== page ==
Daryl Ilbury

A sad day for journalists

In Eish!, Fools, Politics, Scoundrels on November 22, 2011 at 7:46 am

This morning I reread my notes from a lecture I attended yesterday on the British Freedom of Information Act. The act gives journalists the right to ask any public body for any information they have on any subject. Unless there is a good reason, that organisation must provide the requested information within 20 days. This applies to, amongst others, government departments, local authorities, health trusts, hospitals, the police, and non-departmental  public bodies, committees and advisory bodies.

Briefly, if any organisation receives any funds from the state, it must hand over any information requested by a journalist. This includes e-mails. The reason for this is to help the media in their role as the watchdog protecting the rights and interests of the British people.

Today South Africa takes a giant stumble in the exact opposite direction when the Protection of State Information Bill (aka the ‘Secrecy Bill’) is presented before Parliament. Driven by the ruling ANC, the Bill, if passed will allow any government authority – local municipal through to national government – to deem any information a state secret and therefore prevent public access to it.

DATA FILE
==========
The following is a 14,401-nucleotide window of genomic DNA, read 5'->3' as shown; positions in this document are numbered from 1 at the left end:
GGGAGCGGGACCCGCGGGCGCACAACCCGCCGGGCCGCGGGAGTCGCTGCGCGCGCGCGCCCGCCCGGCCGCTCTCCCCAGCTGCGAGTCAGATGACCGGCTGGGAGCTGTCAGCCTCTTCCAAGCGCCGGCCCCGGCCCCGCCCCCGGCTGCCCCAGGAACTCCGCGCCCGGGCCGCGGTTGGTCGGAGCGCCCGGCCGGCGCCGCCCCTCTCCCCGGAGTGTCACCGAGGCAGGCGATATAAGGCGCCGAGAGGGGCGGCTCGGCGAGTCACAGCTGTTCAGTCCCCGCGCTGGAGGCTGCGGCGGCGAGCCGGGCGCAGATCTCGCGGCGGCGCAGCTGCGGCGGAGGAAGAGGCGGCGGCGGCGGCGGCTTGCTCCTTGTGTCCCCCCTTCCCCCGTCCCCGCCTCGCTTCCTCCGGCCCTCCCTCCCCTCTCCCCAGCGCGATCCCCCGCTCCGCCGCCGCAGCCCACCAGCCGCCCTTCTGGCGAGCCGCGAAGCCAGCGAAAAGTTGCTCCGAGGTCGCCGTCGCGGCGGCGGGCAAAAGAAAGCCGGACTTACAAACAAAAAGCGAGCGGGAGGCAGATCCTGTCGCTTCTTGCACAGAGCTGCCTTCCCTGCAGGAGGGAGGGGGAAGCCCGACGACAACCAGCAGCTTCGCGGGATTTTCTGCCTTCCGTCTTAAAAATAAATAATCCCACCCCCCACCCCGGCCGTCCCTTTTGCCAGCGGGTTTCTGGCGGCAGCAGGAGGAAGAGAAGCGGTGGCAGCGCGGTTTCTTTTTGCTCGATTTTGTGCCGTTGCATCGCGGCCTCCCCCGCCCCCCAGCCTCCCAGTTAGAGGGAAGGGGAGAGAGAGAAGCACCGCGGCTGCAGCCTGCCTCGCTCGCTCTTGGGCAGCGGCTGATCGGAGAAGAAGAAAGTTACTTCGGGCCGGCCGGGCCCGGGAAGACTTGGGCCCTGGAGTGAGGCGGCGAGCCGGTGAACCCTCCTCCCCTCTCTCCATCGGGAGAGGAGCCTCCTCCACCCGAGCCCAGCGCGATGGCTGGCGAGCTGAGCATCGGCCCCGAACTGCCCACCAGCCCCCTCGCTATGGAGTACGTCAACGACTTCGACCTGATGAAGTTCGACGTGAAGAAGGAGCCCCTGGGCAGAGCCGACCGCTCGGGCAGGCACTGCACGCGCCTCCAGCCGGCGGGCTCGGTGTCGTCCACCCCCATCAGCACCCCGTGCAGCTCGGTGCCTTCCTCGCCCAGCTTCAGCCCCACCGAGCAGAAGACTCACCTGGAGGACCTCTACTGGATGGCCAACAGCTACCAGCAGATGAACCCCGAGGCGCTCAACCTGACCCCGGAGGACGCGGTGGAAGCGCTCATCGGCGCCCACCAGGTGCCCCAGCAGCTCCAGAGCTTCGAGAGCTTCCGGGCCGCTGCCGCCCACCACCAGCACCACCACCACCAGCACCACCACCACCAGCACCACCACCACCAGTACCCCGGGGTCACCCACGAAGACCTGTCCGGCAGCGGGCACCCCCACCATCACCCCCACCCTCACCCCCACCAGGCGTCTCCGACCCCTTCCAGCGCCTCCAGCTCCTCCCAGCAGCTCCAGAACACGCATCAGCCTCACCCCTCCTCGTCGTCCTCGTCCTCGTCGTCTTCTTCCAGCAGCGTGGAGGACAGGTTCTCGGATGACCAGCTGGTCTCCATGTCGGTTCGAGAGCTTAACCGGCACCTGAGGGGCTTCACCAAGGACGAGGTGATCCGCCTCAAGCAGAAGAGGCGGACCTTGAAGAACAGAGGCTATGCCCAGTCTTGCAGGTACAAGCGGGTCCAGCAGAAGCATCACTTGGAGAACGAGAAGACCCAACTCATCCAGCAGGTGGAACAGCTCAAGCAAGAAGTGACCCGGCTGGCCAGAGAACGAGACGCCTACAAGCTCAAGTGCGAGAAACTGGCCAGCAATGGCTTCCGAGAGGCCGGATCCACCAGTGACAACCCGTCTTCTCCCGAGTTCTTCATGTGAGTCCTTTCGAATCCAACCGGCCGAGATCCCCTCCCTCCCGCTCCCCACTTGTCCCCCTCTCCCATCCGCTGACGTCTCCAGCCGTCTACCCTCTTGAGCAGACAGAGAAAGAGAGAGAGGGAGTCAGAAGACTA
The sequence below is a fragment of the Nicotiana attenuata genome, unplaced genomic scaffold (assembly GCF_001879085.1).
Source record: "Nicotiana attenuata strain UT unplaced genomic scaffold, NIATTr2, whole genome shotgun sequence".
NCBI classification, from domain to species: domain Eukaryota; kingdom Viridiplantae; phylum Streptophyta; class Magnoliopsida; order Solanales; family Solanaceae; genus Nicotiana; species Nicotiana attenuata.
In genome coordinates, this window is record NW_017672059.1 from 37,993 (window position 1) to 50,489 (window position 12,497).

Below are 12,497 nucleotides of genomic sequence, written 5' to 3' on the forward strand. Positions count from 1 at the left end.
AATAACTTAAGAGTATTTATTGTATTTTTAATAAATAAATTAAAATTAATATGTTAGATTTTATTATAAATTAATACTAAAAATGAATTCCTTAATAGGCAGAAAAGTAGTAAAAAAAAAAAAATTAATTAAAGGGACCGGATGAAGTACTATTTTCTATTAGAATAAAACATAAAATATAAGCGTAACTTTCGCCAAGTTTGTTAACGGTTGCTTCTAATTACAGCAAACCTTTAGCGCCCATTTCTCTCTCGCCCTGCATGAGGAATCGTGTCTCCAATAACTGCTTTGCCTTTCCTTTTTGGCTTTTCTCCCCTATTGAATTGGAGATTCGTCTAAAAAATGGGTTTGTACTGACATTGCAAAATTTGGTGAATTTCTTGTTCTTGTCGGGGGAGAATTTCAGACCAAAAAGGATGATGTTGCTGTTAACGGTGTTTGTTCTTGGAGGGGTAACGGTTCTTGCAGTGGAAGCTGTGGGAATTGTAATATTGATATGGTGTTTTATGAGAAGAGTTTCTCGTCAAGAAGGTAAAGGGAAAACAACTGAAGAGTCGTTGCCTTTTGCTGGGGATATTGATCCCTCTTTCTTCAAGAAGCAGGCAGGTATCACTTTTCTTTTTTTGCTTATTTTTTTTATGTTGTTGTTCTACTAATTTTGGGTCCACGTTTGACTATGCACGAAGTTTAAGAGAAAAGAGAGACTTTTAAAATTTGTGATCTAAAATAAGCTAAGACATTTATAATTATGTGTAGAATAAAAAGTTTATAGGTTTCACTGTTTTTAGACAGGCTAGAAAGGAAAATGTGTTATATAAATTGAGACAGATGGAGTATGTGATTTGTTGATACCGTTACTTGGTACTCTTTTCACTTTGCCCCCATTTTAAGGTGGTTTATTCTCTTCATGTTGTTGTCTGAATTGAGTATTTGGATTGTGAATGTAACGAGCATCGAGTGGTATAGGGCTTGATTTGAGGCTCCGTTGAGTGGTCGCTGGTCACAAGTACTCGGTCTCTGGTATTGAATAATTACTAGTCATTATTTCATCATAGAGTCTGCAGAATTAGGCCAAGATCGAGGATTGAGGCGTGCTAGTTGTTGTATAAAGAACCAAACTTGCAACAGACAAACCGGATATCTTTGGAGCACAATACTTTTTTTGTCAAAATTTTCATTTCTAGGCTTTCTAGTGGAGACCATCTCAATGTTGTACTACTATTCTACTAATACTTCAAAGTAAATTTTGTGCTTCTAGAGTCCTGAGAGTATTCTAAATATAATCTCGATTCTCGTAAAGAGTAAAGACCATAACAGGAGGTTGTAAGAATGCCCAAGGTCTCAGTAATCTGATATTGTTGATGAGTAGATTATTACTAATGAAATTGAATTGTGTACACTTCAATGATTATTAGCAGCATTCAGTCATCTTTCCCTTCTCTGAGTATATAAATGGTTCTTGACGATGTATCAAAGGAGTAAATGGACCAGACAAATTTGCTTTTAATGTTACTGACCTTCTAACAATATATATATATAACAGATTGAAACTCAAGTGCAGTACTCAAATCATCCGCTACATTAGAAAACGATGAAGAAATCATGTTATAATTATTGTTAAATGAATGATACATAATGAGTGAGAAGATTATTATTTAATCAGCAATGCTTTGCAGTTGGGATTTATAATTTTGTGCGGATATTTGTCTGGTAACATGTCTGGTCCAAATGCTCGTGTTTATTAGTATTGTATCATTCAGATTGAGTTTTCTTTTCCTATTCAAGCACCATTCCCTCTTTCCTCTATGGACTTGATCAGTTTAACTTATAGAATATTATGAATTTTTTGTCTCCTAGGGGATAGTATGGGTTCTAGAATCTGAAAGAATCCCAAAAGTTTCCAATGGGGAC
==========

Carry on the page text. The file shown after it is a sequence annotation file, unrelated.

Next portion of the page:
South Africa boasts horrifying levels of corruption. Public funds earmarked for social development are stolen by governmental officials and state employees capitalising on a largely uncritical populace. The press have worked tirelessly to uncover such corruption and have, in the process, raised the ire of the ruling party; hence the ANC’s promotion of the Bill.

They have portrayed the media as everything from interfering, to (laughingly) anti-democracy, through to racist. The media have reacted with the ‘Right2Know‘ campaign.

There are many in the South African media who remember the days when the state banned access to information to protect their own interests. In those days the ‘interests’ were the state’s suppression of basic human rights. It was called ‘apartheid’.

It is quite simple: This bill is expected to be presented for a vote at 2.00pm CAT. If it’s passed (and it looks like it will), South Africa will lose ‘freedom of the press’ from its constitution; and it will cease to be a democracy.

**Late addendum: the bill was passed. The Business Day explains what happened, and where the fight for the freedom of press goes now

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